The Upside of Transdermal Delivery
Aside from invasive injections, transdermal delivery offers the greatest potential efficiency for drug delivery.
Advantages that transdermal delivery offers over oral, sublingual, topical or inhalation1:
- Improved bioavailability
- Skip 1st Pass metabolism
- Uniform blood plasma levels
- Fewer drug interactions
- Smaller doses needed
The biggest barrier to these transdermal benefits is the largest organ in the body – our own skin. Very simply, the skin is made of three main layers: epidermis, dermis, and subcutaneous tissue. The outer layers of the epidermis – the stratum corneum - provides the most resistance to molecular penetration.
Once a molecule is able to penetrate the stratum corneum, its target destination is:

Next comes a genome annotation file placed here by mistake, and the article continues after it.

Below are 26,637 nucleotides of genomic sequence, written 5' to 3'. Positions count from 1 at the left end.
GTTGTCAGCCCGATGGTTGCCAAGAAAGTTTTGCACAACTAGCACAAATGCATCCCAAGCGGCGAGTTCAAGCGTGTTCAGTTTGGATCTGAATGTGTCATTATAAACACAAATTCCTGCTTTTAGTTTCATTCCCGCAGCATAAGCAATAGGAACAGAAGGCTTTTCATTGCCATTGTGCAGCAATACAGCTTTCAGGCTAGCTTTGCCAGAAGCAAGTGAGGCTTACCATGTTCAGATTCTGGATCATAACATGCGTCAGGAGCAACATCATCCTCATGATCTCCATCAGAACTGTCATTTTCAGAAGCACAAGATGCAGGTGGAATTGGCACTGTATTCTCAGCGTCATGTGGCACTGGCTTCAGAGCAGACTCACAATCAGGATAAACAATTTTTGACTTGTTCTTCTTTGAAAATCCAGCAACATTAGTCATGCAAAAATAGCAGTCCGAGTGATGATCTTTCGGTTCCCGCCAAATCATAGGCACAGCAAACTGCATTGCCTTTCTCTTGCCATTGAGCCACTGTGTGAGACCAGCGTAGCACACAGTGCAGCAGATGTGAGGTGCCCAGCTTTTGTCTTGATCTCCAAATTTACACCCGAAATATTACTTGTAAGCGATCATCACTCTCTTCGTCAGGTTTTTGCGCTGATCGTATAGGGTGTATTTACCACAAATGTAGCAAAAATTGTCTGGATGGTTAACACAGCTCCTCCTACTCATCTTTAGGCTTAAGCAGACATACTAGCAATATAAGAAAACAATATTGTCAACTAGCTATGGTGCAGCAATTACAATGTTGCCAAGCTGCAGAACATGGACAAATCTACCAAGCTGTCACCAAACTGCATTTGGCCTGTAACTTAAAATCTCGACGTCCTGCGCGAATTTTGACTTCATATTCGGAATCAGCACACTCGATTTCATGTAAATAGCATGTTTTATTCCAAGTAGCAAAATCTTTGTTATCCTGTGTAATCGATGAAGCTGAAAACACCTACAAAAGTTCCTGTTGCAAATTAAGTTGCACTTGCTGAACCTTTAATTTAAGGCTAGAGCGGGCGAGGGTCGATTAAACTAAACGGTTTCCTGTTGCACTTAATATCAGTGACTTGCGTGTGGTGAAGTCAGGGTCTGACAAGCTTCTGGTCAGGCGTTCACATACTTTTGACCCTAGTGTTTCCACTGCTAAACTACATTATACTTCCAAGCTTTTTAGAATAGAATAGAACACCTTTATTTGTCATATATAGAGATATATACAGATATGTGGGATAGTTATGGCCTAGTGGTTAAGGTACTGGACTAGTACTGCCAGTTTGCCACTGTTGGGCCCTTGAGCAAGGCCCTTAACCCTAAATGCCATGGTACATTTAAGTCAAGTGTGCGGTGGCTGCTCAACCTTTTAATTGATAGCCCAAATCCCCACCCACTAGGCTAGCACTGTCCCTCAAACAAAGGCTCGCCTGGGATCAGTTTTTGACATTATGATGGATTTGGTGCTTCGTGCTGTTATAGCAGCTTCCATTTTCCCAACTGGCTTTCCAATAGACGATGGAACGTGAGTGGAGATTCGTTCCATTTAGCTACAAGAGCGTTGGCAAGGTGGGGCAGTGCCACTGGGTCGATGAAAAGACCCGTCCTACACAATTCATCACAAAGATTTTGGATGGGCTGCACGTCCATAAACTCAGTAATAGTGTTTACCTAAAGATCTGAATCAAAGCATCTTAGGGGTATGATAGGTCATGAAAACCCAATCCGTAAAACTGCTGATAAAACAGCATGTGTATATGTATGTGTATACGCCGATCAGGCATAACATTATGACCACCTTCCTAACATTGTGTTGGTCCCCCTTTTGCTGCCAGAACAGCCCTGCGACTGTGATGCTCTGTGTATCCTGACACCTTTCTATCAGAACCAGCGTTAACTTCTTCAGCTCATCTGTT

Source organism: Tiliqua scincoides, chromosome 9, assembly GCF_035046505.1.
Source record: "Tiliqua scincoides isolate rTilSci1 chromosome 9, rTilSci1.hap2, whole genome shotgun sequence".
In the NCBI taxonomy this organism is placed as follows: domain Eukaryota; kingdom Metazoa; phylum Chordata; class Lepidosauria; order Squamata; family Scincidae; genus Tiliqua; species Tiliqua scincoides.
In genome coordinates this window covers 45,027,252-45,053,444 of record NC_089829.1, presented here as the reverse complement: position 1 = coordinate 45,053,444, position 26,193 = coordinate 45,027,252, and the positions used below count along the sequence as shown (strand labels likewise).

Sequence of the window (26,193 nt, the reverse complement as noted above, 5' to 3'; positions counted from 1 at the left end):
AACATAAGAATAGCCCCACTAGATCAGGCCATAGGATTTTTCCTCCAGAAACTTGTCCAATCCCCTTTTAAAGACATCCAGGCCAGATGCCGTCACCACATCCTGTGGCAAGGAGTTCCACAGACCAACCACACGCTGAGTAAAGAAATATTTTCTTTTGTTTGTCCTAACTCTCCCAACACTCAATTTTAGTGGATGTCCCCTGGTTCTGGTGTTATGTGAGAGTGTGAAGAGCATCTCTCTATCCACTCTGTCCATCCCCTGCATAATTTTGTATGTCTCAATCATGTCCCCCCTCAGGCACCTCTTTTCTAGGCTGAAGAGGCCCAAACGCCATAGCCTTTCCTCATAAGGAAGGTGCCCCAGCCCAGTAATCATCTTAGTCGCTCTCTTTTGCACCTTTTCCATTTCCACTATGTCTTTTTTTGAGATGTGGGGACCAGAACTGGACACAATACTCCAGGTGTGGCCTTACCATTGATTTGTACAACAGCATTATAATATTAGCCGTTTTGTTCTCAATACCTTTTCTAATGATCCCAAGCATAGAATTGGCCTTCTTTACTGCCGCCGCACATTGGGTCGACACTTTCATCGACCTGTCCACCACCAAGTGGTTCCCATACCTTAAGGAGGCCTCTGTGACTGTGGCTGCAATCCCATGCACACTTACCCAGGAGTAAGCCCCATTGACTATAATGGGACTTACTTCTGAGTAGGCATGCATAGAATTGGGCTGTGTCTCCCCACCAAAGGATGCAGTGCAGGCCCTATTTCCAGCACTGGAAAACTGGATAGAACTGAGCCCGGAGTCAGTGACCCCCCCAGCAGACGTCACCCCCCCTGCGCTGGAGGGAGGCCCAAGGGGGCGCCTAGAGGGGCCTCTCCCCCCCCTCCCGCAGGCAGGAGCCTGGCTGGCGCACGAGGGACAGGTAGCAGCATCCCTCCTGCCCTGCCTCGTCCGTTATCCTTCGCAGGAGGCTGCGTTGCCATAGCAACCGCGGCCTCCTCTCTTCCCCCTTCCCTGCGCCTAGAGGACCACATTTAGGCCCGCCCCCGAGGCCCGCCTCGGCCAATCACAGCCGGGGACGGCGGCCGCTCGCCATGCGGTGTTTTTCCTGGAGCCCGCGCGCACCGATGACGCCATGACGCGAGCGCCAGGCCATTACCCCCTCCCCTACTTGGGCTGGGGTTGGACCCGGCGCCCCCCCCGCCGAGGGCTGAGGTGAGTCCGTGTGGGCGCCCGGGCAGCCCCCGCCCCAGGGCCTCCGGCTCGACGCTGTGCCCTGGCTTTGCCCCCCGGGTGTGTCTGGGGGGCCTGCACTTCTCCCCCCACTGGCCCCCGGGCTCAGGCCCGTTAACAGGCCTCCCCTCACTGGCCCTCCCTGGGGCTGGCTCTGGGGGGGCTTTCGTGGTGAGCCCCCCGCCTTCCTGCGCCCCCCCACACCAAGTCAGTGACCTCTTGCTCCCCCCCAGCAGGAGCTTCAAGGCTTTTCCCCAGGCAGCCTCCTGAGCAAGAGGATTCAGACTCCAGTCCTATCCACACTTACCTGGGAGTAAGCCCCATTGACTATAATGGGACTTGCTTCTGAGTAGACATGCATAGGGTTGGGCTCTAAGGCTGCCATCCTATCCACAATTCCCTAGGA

- The lower layers of the viable epidermis - where the molecule can act on nerve endings or other receptors for localized treatment.
- The dermis - where the molecule will begin to accumulate and then become steadily absorbed by the peripheral blood vessels and carried into systemic circulation.
Most compounds do not posses the physiochemical criteria to permeate the stratum corneum, making transdermal delivery a challenge. An ideal molecule for transdermal delivery has the following properties: Low molecular weight (<500 Da). Adequate lipophilicity (logPo:w ~1-3). A low melting point.2 Transdermal products are specifically formulated and developed to optimize these conditions.
In part two of this series we will discuss advancements in molecular technology and the impact that it may have in transforming unfavorable molecules to ideal candidates for transdermal delivery.
In part three – we will discuss how patch technology could take these modified molecules two steps further.
- MD Edge, April 9, 2010 Transdermal Patches: Benefits May Outweigh Risks, R. Guilford-Blake
- Curr Drug Deliv. 2019 Jun; 16(5): 444–460